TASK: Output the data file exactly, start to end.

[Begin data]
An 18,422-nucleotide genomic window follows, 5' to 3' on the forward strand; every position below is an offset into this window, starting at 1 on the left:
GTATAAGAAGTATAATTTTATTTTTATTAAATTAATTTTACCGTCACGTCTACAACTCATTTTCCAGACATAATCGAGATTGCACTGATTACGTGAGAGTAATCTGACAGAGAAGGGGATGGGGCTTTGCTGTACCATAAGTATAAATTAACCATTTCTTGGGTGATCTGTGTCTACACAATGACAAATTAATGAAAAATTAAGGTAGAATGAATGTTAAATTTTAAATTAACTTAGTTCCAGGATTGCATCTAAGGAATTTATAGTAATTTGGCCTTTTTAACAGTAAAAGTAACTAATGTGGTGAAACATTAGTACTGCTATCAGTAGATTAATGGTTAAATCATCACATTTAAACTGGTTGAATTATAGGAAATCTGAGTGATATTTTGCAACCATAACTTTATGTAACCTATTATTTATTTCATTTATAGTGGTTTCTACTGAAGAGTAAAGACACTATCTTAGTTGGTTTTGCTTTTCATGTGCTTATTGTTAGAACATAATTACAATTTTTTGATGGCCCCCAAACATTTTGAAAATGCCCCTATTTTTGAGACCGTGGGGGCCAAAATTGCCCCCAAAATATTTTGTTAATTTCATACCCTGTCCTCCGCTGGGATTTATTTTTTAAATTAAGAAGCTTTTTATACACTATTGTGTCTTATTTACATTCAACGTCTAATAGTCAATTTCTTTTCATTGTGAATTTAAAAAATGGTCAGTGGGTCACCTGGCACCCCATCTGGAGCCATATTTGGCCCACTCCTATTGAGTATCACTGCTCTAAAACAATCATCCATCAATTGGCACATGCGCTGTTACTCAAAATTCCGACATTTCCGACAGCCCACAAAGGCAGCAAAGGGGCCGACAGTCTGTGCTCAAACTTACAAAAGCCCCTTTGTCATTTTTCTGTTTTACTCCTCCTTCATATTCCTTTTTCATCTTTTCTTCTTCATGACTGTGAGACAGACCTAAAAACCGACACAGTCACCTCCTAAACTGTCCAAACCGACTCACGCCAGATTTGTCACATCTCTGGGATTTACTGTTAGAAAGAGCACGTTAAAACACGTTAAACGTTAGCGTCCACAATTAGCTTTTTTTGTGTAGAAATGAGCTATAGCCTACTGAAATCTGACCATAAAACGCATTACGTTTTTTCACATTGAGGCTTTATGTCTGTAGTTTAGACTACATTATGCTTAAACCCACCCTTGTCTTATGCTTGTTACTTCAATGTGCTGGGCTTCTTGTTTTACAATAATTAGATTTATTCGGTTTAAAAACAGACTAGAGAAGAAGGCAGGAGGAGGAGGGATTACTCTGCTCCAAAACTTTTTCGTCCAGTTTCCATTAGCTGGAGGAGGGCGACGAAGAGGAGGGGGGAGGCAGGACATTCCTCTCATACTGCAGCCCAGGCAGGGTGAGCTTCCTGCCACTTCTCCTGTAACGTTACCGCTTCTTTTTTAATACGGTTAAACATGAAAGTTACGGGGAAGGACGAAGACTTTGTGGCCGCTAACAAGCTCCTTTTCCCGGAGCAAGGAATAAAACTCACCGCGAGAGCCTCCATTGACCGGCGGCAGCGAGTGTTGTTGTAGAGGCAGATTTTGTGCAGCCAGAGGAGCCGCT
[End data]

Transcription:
An 18,422-nucleotide genomic window follows, 5' to 3' on the forward strand; every position below is an offset into this window, starting at 1 on the left:
GTATAAGAAGTATAATTTTATTTTTATTAAATTAATTTTACCGTCACGTCTACAACTCATTTTCCAGACATAATCGAGATTGCACTGATTACGTGAGAGTAATCTGACAGAGAAGGGGATGGGGCTTTGCTGTACCATAAGTATAAATTAACCATTTCTTGGGTGATCTGTGTCTACACAATGACAAATTAATGAAAAATTAAGGTAGAATGAATGTTAAATTTTAAATTAACTTAGTTCCAGGATTGCATCTAAGGAATTTATAGTAATTTGGCCTTTTTAACAGTAAAAGTAACTAATGTGGTGAAACATTAGTACTGCTATCAGTAGATTAATGGTTAAATCATCACATTTAAACTGGTTGAATTATAGGAAATCTGAGTGATATTTTGCAACCATAACTTTATGTAACCTATTATTTATTTCATTTATAGTGGTTTCTACTGAAGAGTAAAGACACTATCTTAGTTGGTTTTGCTTTTCATGTGCTTATTGTTAGAACATAATTACAATTTTTTGATGGCCCCCAAACATTTTGAAAATGCCCCTATTTTTGAGACCGTGGGGGCCAAAATTGCCCCCAAAATATTTTGTTAATTTCATACCCTGTCCTCCGCTGGGATTTATTTTTTAAATTAAGAAGCTTTTTATACACTATTGTGTCTTATTTACATTCAACGTCTAATAGTCAATTTCTTTTCATTGTGAATTTAAAAAATGGTCAGTGGGTCACCTGGCACCCCATCTGGAGCCATATTTGGCCCACTCCTATTGAGTATCACTGCTCTAAAACAATCATCCATCAATTGGCACATGCGCTGTTACTCAAAATTCCGACATTTCCGACAGCCCACAAAGGCAGCAAAGGGGCCGACAGTCTGTGCTCAAACTTACAAAAGCCCCTTTGTCATTTTTCTGTTTTACTCCTCCTTCATATTCCTTTTTCATCTTTTCTTCTTCATGACTGTGAGACAGACCTAAAAACCGACACAGTCACCTCCTAAACTGTCCAAACCGACTCACGCCAGATTTGTCACATCTCTGGGATTTACTGTTAGAAAGAGCACGTTAAAACACGTTAAACGTTAGCGTCCACAATTAGCTTTTTTTGTGTAGAAATGAGCTATAGCCTACTGAAATCTGACCATAAAACGCATTACGTTTTTTCACATTGAGGCTTTATGTCTGTAGTTTAGACTACATTATGCTTAAACCCACCCTTGTCTTATGCTTGTTACTTCAATGTGCTGGGCTTCTTGTTTTACAATAATTAGATTTATTCGGTTTAAAAACAGACTAGAGAAGAAGGCAGGAGGAGGAGGGATTACTCTGCTCCAAAACTTTTTCGTCCAGTTTCCATTAGCTGGAGGAGGGCGACGAAGAGGAGGGGGGAGGCAGGACATTCCTCTCATACTGCAGCCCAGGCAGGGTGAGCTTCCTGCCACTTCTCCTGTAACGTTACCGCTTCTTTTTTAATACGGTTAAACATGAAAGTTACGGGGAAGGACGAAGACTTTGTGGCCGCTAACAAGCTCCTTTTCCCGGAGCAAGGAATAAAACTCACCGCGAGAGCCTCCATTGACCGGCGGCAGCGAGTGTTGTTGTAGAGGCAGATTTTGTGCAGCCAGAGGAGCCGCT